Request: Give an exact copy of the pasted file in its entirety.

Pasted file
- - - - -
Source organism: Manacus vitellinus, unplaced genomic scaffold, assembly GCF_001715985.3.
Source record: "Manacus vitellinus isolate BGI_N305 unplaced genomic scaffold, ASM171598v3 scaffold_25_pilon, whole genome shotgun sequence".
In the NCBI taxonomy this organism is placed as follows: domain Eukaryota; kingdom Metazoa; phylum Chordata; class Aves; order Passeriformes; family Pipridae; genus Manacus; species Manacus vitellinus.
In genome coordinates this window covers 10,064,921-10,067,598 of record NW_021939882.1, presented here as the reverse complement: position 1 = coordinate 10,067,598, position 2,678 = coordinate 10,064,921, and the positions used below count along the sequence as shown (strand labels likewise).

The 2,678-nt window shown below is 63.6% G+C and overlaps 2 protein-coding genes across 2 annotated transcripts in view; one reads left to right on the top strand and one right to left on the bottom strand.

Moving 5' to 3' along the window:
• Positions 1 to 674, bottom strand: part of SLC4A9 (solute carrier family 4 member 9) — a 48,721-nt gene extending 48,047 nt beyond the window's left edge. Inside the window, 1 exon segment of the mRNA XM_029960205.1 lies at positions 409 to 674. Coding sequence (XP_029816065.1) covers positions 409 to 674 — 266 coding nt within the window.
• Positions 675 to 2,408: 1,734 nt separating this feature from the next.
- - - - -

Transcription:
Source organism: Manacus vitellinus, unplaced genomic scaffold, assembly GCF_001715985.3.
Source record: "Manacus vitellinus isolate BGI_N305 unplaced genomic scaffold, ASM171598v3 scaffold_25_pilon, whole genome shotgun sequence".
In the NCBI taxonomy this organism is placed as follows: domain Eukaryota; kingdom Metazoa; phylum Chordata; class Aves; order Passeriformes; family Pipridae; genus Manacus; species Manacus vitellinus.
In genome coordinates this window covers 10,064,921-10,067,598 of record NW_021939882.1, presented here as the reverse complement: position 1 = coordinate 10,067,598, position 2,678 = coordinate 10,064,921, and the positions used below count along the sequence as shown (strand labels likewise).

The 2,678-nt window shown below is 63.6% G+C and overlaps 2 protein-coding genes across 2 annotated transcripts in view; one reads left to right on the top strand and one right to left on the bottom strand.

Moving 5' to 3' along the window:
• Positions 1 to 674, bottom strand: part of SLC4A9 (solute carrier family 4 member 9) — a 48,721-nt gene extending 48,047 nt beyond the window's left edge. Inside the window, 1 exon segment of the mRNA XM_029960205.1 lies at positions 409 to 674. Coding sequence (XP_029816065.1) covers positions 409 to 674 — 266 coding nt within the window.
• Positions 675 to 2,408: 1,734 nt separating this feature from the next.